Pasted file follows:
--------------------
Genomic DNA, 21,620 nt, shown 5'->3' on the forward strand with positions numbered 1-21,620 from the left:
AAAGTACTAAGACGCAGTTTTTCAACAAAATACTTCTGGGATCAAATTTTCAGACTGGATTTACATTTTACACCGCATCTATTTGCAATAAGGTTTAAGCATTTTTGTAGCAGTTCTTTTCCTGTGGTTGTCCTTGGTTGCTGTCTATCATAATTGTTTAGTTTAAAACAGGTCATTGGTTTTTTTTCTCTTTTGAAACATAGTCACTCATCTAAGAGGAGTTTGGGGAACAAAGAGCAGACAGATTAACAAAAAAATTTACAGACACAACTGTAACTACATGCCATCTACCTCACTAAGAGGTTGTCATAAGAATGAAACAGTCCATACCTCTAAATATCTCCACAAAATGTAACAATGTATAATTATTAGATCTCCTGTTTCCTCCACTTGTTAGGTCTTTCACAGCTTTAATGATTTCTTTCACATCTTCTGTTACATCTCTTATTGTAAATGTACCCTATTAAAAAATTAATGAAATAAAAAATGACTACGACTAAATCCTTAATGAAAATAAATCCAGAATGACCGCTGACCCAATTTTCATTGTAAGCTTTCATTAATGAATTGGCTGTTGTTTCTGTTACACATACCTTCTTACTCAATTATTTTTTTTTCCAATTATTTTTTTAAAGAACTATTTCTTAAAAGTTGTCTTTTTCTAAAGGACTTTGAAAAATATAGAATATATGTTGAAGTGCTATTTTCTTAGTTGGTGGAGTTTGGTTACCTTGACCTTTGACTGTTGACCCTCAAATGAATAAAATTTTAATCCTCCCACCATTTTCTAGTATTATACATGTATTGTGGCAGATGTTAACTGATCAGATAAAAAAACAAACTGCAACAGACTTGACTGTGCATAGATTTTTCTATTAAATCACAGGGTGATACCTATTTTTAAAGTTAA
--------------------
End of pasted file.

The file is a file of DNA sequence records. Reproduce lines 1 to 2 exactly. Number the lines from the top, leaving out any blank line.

Genomic DNA, 21,620 nt, shown 5'->3' on the forward strand with positions numbered 1-21,620 from the left:
AAAGTACTAAGACGCAGTTTTTCAACAAAATACTTCTGGGATCAAATTTTCAGACTGGATTTACATTTTACACCGCATCTATTTGCAATAAGGTTTAAGCATTTTTGTAGCAGTTCTTTTCCTGTGGTTGTCCTTGGTTGCTGTCTATCATAATTGTTTAGTTTAAAACAGGTCATTGGTTTTTTTTCTCTTTTGAAACATAGTCACTCATCTAAGAGGAGTTTGGGGAACAAAGAGCAGACAGATTAACAAAAAAATTTACAGACACAACTGTAACTACATGCCATCTACCTCACTAAGAGGTTGTCATAAGAATGAAACAGTCCATACCTCTAAATATCTCCACAAAATGTAACAATGTATAATTATTAGATCTCCTGTTTCCTCCACTTGTTAGGTCTTTCACAGCTTTAATGATTTCTTTCACATCTTCTGTTACATCTCTTATTGTAAATGTACCCTATTAAAAAATTAATGAAATAAAAAATGACTACGACTAAATCCTTAATGAAAATAAATCCAGAATGACCGCTGACCCAATTTTCATTGTAAGCTTTCATTAATGAATTGGCTGTTGTTTCTGTTACACATACCTTCTTACTCAATTATTTTTTTTTCCAATTATTTTTTTAAAGAACTATTTCTTAAAAGTTGTCTTTTTCTAAAGGACTTTGAAAAATATAGAATATATGTTGAAGTGCTATTTTCTTAGTTGGTGGAGTTTGGTTACCTTGACCTTTGACTGTTGACCCTCAAATGAATAAAATTTTAATCCTCCCACCATTTTCTAGTATTATACATGTATTGTGGCAGATGTTAACTGATCAGATAAAAAAACAAACTGCAACAGACTTGACTGTGCATAGATTTTTCTATTAAATCACAGGGTGATACCTATTTTTAAAGTTAA